Forgiving Racism Onstage

Forgiving Racism Onstage

Jenna Simeonov

Are we a forgiving bunch, us opera-lovers? There’s a curious phenomenon of forgiving outdated social mores (racism, for example) in works of theatre and opera that we really like. It seems like fans of opera and musical theatre will look at plenty of bad onstage behaviour in their favourite show, and chalk it up to metaphor or “the way it was back then”. It’s oddly forgiving in a world which feeds largely upon criticism.

Just look at an opera like Madama Butterfly. A Google search will return just as many results about Butterfly’s controversial reception history as about the show itself. If there were to be a film made with the same plot, it would obviously have to be a masterpiece of racial commentary to pass itself off as anything but racist-championing. And Puccini is at fault too; I’m not saying it isn’t fascinating to see how he uses original Japanese melodies throughout his score, but where he uses them is just so suspect. With the exception of her love duet with Pinkerton, Butterfly stubbornly sings in her own modal harmonies and pentatonic tunes. I suppose all the chromaticism gets the best of her, just like it did with Carmen. There’s a clear bit of musical racism, I suppose. It has stayed in the mainstream operatic canon since its rocky premiere in 1904; but apparently everyone is afraid of making judicial changes or cuts to avoid the more bluntly ignorant moments.

Other culprits are shows like The Mikado for which with each passing year the argument from posterity strengthens. Recently a Seattle Repertory Theatre production of The Mikado wound up in the press for having a cast of nearly 40 singers and actors, none of them Japanese. Awkward casting decisions (and alleged used of “yellowface”) aside, The Mikado is consistently at the front of the argument over exoticism as a tool for satire, and simply outdated ways of telling stories. Says Brendan Kiley at The Stranger, “The Mikado may be brilliant, and its original intentions may have been to satirize British society by way of satirizing a fictionalized version of Japanese society, but it’s aggressively obtuse to perform a racially charged, Victorian-era play and not address the problems with the source material.” There’s gross confusion of Japanese and Chinese cultural elements, and the characters have names like Nanki-Poo.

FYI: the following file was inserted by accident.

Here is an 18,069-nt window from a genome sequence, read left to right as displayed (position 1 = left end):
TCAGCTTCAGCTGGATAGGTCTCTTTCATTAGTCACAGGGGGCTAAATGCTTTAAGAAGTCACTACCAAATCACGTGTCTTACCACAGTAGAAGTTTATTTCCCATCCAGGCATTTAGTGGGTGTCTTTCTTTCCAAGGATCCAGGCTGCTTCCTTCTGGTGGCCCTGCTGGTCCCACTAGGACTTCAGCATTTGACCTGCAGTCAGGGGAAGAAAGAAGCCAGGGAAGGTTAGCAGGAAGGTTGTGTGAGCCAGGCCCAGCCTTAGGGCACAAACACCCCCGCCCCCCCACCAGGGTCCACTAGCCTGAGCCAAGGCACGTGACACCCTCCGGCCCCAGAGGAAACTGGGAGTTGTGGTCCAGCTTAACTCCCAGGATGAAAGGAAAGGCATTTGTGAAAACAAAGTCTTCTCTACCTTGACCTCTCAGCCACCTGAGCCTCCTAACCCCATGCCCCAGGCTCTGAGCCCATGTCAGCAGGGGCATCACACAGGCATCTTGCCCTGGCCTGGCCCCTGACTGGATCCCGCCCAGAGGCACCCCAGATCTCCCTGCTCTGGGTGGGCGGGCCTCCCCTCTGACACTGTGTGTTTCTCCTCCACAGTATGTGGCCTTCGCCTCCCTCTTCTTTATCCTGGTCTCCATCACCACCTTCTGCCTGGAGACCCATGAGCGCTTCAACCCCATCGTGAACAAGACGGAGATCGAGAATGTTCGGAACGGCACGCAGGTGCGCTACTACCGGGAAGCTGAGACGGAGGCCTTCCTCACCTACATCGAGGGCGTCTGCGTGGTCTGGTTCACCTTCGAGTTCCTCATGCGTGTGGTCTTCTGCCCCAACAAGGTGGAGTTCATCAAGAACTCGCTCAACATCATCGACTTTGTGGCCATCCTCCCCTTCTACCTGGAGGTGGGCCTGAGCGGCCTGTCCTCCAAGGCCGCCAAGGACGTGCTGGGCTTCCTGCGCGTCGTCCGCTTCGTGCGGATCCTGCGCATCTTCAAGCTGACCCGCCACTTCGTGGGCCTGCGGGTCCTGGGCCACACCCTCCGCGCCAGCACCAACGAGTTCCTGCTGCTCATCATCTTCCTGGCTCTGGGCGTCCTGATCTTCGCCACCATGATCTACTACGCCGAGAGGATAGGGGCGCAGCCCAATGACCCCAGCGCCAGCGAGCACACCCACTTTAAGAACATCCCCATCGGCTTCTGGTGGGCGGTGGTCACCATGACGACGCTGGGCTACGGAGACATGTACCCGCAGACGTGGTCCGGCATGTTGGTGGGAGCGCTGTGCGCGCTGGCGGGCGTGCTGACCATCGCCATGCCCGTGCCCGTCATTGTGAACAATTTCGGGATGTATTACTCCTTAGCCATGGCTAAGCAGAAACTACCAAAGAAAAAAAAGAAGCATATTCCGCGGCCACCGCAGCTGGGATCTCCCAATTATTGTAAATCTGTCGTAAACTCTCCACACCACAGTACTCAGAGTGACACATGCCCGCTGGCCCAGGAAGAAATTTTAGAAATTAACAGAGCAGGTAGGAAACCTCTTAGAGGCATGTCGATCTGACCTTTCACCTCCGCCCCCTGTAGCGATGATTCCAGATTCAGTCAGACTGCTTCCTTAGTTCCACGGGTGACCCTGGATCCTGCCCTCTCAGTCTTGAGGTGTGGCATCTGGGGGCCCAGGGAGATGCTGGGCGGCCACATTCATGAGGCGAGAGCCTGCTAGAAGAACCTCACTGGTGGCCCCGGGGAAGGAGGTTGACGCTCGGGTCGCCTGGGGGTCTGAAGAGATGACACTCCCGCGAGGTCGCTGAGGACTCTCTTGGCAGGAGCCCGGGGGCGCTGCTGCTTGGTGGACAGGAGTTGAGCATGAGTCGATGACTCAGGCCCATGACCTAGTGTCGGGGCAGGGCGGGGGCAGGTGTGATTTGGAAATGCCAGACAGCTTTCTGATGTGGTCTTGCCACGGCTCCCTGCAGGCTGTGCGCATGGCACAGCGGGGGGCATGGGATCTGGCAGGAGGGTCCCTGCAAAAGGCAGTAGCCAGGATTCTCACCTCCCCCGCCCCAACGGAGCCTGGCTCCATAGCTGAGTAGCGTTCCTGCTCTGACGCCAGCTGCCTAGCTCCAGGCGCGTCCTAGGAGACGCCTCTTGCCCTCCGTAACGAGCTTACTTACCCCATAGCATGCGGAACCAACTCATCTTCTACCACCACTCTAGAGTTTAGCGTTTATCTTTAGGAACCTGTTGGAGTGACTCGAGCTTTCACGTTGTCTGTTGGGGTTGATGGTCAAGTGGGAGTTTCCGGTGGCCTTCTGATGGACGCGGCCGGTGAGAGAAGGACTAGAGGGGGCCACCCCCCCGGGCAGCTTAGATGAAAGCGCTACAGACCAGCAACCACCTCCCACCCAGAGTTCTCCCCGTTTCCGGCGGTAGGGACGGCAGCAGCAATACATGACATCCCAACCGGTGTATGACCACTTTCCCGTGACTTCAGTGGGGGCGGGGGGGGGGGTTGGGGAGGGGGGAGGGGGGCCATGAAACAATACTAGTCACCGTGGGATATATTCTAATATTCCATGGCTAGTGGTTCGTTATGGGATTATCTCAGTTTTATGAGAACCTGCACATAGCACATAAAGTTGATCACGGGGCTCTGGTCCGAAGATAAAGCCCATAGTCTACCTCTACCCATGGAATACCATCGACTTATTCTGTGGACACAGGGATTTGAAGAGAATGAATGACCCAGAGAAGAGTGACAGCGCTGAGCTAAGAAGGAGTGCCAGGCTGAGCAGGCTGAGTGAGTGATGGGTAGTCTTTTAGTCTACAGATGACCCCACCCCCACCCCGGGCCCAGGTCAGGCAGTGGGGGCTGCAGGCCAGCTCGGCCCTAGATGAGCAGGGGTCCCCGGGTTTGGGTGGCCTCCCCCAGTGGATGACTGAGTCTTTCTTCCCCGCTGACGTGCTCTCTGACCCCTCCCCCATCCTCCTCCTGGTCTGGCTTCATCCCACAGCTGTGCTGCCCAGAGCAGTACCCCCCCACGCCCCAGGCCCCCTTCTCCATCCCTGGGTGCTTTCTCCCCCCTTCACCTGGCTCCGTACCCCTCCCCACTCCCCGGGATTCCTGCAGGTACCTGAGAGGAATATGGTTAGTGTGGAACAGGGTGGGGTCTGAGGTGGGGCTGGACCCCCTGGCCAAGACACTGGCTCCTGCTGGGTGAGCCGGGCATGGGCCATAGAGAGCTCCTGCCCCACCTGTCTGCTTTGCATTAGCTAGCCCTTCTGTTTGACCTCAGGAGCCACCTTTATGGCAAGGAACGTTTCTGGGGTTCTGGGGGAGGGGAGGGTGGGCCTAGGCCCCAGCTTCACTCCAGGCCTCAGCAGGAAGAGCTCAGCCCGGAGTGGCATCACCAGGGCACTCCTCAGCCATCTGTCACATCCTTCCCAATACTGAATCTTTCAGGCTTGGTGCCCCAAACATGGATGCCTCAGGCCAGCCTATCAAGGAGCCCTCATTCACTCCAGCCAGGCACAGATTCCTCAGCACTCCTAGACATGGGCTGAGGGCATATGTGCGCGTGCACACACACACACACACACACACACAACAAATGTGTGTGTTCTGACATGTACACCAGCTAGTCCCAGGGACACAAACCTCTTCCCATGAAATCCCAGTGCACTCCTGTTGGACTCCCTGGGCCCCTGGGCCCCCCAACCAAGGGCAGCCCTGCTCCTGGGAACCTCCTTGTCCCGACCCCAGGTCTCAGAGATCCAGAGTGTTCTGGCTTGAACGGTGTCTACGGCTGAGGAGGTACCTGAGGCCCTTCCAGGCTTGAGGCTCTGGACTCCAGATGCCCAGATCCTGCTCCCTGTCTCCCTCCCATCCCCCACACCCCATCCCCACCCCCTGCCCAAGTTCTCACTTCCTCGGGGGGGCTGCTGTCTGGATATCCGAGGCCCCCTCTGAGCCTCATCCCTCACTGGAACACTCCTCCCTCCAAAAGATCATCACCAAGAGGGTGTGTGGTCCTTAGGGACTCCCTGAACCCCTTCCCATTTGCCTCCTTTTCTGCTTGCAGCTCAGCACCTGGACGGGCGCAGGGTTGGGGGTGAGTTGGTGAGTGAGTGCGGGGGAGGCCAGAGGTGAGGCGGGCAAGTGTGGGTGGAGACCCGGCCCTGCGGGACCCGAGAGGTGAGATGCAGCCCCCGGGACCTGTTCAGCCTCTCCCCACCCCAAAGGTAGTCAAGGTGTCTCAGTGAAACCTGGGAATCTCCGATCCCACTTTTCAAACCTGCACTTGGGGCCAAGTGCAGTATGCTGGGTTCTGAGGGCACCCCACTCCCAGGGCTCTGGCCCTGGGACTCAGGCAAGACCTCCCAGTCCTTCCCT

There’s also the racial justification for bad behaviour of traditionally black characters like Othello and Monostatos, who simply can’t control their tempers because of they’re Moors, and the problem of whether or not Porgy and Bess is too much a story about black people written by white people. Not to mention all those awkward moments in shows like West Side Story or South Pacific, where the American lenses are enough to make you cringe.

I even remember going to the Stratford Festival years ago with my mother to see a few shows, one of which was Gigi, the 1958 musical by Lerner and Loewe. The issue with Gigi wasn’t racism; it was that the show was about an older bachelor who develops romantic feelings for his old friend’s granddaughter. He’s got songs like “I Remember it Well” where he’s totally creepy about this much younger girl, but they’re written as true love ballads in the context of the show. I remember mom and I wondering afterwards just why Gigi is still done. Maybe the larger message was lost of me, but is there a real need to preserve parts of our culture that represent elements in which we’ve achieved positive change?

I’ll be fair and talk about the historical truth that some cultures become en vogue for other cultures. Everything Turkish was all the rage while Mozart was a live, and at the end of the 19th century, there was a craze for everything Japanese. And there was plenty of bad science being done resulting in “scientific racism”, largely towards black people, that helped create “raging” characters like Othello.

I just find it fascinating what we decide to ignore in our entertainment. Madama Butterfly has probably stood the test of time largely because the music is so freaking fantastic, just like Otello and Die Zauberflöte. The Mikado is G&S, which usually go over well with the general public, as do shows like South Pacific and West Side Story. I think the neat thing about this problem is that it will continue to push directors to truly find something to say with these pieces, to the point of being judicious enough to toss the thing in the reject pile, at least for another season.

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